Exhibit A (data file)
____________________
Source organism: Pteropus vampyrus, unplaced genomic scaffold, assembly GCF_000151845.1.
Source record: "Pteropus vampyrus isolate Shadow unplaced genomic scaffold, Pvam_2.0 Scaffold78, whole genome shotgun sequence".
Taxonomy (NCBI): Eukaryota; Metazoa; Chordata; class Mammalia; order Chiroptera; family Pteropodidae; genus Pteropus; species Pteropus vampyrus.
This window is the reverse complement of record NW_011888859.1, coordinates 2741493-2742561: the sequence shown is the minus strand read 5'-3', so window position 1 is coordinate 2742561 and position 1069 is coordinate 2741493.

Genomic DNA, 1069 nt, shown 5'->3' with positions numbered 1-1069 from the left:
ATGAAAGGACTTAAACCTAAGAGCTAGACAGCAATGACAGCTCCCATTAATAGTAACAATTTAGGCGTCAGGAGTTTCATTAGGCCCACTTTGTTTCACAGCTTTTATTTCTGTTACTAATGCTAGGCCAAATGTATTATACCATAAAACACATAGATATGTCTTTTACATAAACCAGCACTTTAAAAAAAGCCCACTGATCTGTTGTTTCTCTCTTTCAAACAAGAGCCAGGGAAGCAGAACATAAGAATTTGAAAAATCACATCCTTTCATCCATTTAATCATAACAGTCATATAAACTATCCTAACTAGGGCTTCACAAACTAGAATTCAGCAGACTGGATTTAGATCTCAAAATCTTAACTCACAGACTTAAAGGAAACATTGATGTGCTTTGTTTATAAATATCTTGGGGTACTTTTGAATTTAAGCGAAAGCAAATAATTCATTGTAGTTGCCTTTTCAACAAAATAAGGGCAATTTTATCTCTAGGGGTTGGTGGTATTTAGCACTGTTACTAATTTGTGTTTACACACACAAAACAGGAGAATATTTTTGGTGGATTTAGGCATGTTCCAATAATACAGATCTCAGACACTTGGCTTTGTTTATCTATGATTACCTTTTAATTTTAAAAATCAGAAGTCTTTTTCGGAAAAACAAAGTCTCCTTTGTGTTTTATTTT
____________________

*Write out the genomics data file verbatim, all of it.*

Source organism: Pteropus vampyrus, unplaced genomic scaffold, assembly GCF_000151845.1.
Source record: "Pteropus vampyrus isolate Shadow unplaced genomic scaffold, Pvam_2.0 Scaffold78, whole genome shotgun sequence".
Taxonomy (NCBI): Eukaryota; Metazoa; Chordata; class Mammalia; order Chiroptera; family Pteropodidae; genus Pteropus; species Pteropus vampyrus.
This window is the reverse complement of record NW_011888859.1, coordinates 2741493-2742561: the sequence shown is the minus strand read 5'-3', so window position 1 is coordinate 2742561 and position 1069 is coordinate 2741493.

Genomic DNA, 1069 nt, shown 5'->3' with positions numbered 1-1069 from the left:
ATGAAAGGACTTAAACCTAAGAGCTAGACAGCAATGACAGCTCCCATTAATAGTAACAATTTAGGCGTCAGGAGTTTCATTAGGCCCACTTTGTTTCACAGCTTTTATTTCTGTTACTAATGCTAGGCCAAATGTATTATACCATAAAACACATAGATATGTCTTTTACATAAACCAGCACTTTAAAAAAAGCCCACTGATCTGTTGTTTCTCTCTTTCAAACAAGAGCCAGGGAAGCAGAACATAAGAATTTGAAAAATCACATCCTTTCATCCATTTAATCATAACAGTCATATAAACTATCCTAACTAGGGCTTCACAAACTAGAATTCAGCAGACTGGATTTAGATCTCAAAATCTTAACTCACAGACTTAAAGGAAACATTGATGTGCTTTGTTTATAAATATCTTGGGGTACTTTTGAATTTAAGCGAAAGCAAATAATTCATTGTAGTTGCCTTTTCAACAAAATAAGGGCAATTTTATCTCTAGGGGTTGGTGGTATTTAGCACTGTTACTAATTTGTGTTTACACACACAAAACAGGAGAATATTTTTGGTGGATTTAGGCATGTTCCAATAATACAGATCTCAGACACTTGGCTTTGTTTATCTATGATTACCTTTTAATTTTAAAAATCAGAAGTCTTTTTCGGAAAAACAAAGTCTCCTTTGTGTTTTATTTT